set deviceconfig setting wildfire

Description

Configure Wildfire settings on the WildFire appliance. You can configure forwarding of malicious files, define the cloud server that receives malware infected files, and enable or disable the vm-interface.

Hierarchy Location

set deviceconfig setting

Syntax

wildfire { 
active-vm {vm-1 | vm-2 | vm-3 | vm-4 | vm-5 | <value>}; 
cloud-server <value>; 
custom-dns-name <value>; 
preferred-analysis-environment {Documents | Executables | default}; 
vm-network-enable {no | yes}; 
vm-network-use-tor {enable 
| disable}; 
cloud-intelligence { 
cloud-query {no | yes};submit-diagnostics {no | yes}; 
submit-report {no | yes}; 
submit-sample {no | yes}; 
} 
file-retention { 
malicious {indefinite | <1-2000>}; 
non-malicious <1-90> 
} 
signature-generation { 
av {no | yes}; 
dns {no | yes}; 
url {no | yes}; 
} 
} 

Options

+ active-vm — Select the virtual machine environment that WildFire will use for sample analysis. Each vm has a different configuration, such as Windows XP, a specific versions of Flash, Adobe reader, etc. To view which VM is selected, run the following command: show wildfire status and view the Selected VM field. To view the VM environment information, run the following command : show wildfire vm-images.
+ cloud-server — Hostname for the cloud server that the appliance will forward malicious samples/reports to for a re-analysis. The default cloud server is wildfire-public-cloud. To configure forwarding, use the following command: set deviceconfig setting wildfire cloud-intelligence.
+ custom-dns-name — Configure a custom DNS name to use in server certificates and the WildFire server list instead of the default DNS name wfpc.sevice.<clustername>.<domain>.
+ preferred-analysis-environment — Allocate the majority of the resources to document analysis or to executable analysis, depending on the type of samples most often analyzed in your environment. The default allocation balances resources between document and executable samples. For example, to allocate the majority of the analysis resources to documents: set deviceconfig setting wildfire preferred-analysis-environment Documents.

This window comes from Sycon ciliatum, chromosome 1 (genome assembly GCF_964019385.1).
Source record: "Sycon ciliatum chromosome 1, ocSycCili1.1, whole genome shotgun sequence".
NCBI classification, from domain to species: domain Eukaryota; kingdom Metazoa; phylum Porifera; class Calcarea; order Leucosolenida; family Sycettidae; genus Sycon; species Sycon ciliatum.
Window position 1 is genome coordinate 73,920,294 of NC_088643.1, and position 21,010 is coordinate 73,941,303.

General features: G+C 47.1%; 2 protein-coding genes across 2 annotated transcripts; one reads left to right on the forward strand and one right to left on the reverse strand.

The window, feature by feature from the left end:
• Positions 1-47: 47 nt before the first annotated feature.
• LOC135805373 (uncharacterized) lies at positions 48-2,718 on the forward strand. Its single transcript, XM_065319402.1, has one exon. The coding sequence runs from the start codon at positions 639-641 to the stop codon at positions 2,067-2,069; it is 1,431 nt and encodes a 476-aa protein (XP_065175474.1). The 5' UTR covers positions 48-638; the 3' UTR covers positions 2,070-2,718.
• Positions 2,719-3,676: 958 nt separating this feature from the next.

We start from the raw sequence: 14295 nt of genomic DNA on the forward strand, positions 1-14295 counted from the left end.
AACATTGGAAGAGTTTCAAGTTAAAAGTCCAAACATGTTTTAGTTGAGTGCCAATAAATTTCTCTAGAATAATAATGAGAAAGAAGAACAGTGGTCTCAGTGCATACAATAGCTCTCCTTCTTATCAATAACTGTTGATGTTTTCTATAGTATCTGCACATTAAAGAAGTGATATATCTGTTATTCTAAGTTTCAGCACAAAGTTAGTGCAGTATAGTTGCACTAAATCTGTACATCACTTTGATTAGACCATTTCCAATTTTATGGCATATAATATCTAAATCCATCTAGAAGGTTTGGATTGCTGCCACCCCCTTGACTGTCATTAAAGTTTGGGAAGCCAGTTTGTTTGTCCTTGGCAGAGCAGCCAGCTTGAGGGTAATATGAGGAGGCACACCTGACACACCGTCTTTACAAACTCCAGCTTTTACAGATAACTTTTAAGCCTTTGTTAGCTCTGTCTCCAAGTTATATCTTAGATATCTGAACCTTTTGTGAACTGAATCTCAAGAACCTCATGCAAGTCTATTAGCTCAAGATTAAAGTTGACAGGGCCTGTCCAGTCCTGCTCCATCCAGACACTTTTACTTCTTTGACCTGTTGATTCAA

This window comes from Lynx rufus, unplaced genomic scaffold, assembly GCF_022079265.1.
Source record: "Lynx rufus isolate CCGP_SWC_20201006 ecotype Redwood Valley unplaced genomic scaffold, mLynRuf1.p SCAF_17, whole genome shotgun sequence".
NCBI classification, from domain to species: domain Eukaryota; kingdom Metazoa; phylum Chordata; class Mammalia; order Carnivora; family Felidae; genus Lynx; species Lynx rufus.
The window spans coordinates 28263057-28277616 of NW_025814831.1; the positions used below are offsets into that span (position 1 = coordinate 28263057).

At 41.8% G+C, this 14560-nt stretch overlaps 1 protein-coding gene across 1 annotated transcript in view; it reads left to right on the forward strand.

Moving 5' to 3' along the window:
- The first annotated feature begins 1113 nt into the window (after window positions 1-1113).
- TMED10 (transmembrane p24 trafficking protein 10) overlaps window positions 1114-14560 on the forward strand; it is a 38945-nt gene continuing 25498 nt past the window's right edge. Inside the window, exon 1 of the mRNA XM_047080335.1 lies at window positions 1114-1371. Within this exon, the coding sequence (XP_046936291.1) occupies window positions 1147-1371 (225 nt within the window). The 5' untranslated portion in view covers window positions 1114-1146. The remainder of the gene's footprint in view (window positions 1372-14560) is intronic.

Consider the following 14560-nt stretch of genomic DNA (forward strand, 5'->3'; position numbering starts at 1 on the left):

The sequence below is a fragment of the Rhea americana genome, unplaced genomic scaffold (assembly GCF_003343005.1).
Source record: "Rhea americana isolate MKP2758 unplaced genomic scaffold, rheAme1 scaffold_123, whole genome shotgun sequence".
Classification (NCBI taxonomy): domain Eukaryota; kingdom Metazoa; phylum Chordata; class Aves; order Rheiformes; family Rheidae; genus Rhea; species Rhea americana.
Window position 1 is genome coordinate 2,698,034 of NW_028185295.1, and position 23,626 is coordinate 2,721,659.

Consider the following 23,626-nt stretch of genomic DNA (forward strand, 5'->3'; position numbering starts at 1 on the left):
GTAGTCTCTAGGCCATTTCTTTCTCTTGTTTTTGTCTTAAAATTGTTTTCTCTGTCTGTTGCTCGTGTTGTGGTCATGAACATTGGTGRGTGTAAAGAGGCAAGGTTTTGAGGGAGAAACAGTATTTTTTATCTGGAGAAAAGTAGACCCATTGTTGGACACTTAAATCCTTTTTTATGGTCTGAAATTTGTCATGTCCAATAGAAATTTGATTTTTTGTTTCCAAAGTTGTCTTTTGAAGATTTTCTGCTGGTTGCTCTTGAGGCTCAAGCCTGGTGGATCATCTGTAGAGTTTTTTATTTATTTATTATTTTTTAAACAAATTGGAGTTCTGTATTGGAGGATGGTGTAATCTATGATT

+ vm-network-enable — Enable or disable the vm-network. When enabled, sample files running in the virtual machine sandbox can access the Internet. This helps WildFire better analyze the behavior of the malware to look for things like phone home activity.
+ vm-network-use-tor — Enable or disable the Tor network for the vm-interface. When this option is enabled, any malicious traffic coming from the sandbox systems on the WildFire appliance during sample analysis is sent through the Tor network. The Tor network will mask your public facing IP address, so the owners of the malicious site cannot determine the source of the traffic.
> cloud-intelligence — Configure the appliance to submit WildFire diagnostics, reports or samples to the Palo Alto Networks WildFire cloud, or to automatically query the public WildFire cloud before performing local analysis to conserve WildFire appliance resources. The submit report option sends reports for malicious samples to the cloud for statistical gathering. The submit sample option sends malicious samples to the cloud. If submit-sample enabled, you don’t need to enable submit-report because the cloud re-analyzes the sample and a new report and signature is generated if the sample is malicious.
> file-retention — Configure how long to save malicious (malware and phishing) samples and non-malicious (grayware and benign) samples. The default for malicious samples is indefinite (never delete). The default for non-malicious samples is 14 days. For example, to retain non-malicious samples for 30 days: set deviceconfig setting wildfire file-retention non-malicious 30.
> signature-generation — Enable the appliance to generate signatures locally, eliminating the need to send any data to the public cloud in order to block malicious content. The WildFire appliance will analyze files forwarded to it from Palo Alto Networks firewalls or from the WildFire API and generate antivirus and DNS signatures that block both the malicious files as well as associated command and control traffic. When the appliance detects a malicious URL, it sends the URL to PAN-DB and PAN-DB assigns it the malware category.

Sample Output

The following shows an example output of the WildFire settings.
admin@WF-500# show deviceconfig setting wildfire 
wildfire { 
signature-generation { 
    av yes; 
    dns yes; 
    url yes; 
} 
cloud-intelligence { 
submit-report no; 
submit-sample yes; 
submit-diagnostics yes; 
cloud-query yes; 
} 
file-retention { 
non-malicious 30; 
malicious 1000; 
{ 
active-vm vm-5; 
cloud-server wildfire-public-cloud; 
vm-network-enable yes; 
} 

Related Documentation